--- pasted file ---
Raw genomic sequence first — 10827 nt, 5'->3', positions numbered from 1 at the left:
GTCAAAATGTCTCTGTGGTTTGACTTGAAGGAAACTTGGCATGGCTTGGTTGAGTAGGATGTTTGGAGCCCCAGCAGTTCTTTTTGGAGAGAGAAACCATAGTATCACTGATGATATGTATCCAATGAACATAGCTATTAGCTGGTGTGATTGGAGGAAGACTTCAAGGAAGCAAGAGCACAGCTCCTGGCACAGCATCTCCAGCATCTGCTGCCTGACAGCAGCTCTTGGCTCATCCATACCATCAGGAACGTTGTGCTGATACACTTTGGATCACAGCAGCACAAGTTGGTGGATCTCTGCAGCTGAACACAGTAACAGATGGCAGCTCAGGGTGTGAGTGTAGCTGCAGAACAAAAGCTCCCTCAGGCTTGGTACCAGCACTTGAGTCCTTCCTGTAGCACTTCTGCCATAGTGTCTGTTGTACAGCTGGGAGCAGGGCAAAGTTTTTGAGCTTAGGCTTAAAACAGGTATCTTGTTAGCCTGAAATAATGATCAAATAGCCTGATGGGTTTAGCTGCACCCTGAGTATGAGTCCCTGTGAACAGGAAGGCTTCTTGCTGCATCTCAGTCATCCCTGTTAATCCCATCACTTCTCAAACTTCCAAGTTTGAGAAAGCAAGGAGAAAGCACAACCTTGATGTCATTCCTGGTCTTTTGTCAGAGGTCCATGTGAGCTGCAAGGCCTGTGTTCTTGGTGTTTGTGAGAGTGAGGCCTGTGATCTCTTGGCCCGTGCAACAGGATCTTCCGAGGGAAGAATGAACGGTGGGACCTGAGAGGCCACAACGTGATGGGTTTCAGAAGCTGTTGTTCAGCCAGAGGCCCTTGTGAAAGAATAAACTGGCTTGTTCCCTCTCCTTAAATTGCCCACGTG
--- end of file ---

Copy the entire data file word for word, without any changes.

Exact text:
Raw genomic sequence first — 10827 nt, 5'->3', positions numbered from 1 at the left:
GTCAAAATGTCTCTGTGGTTTGACTTGAAGGAAACTTGGCATGGCTTGGTTGAGTAGGATGTTTGGAGCCCCAGCAGTTCTTTTTGGAGAGAGAAACCATAGTATCACTGATGATATGTATCCAATGAACATAGCTATTAGCTGGTGTGATTGGAGGAAGACTTCAAGGAAGCAAGAGCACAGCTCCTGGCACAGCATCTCCAGCATCTGCTGCCTGACAGCAGCTCTTGGCTCATCCATACCATCAGGAACGTTGTGCTGATACACTTTGGATCACAGCAGCACAAGTTGGTGGATCTCTGCAGCTGAACACAGTAACAGATGGCAGCTCAGGGTGTGAGTGTAGCTGCAGAACAAAAGCTCCCTCAGGCTTGGTACCAGCACTTGAGTCCTTCCTGTAGCACTTCTGCCATAGTGTCTGTTGTACAGCTGGGAGCAGGGCAAAGTTTTTGAGCTTAGGCTTAAAACAGGTATCTTGTTAGCCTGAAATAATGATCAAATAGCCTGATGGGTTTAGCTGCACCCTGAGTATGAGTCCCTGTGAACAGGAAGGCTTCTTGCTGCATCTCAGTCATCCCTGTTAATCCCATCACTTCTCAAACTTCCAAGTTTGAGAAAGCAAGGAGAAAGCACAACCTTGATGTCATTCCTGGTCTTTTGTCAGAGGTCCATGTGAGCTGCAAGGCCTGTGTTCTTGGTGTTTGTGAGAGTGAGGCCTGTGATCTCTTGGCCCGTGCAACAGGATCTTCCGAGGGAAGAATGAACGGTGGGACCTGAGAGGCCACAACGTGATGGGTTTCAGAAGCTGTTGTTCAGCCAGAGGCCCTTGTGAAAGAATAAACTGGCTTGTTCCCTCTCCTTAAATTGCCCACGTG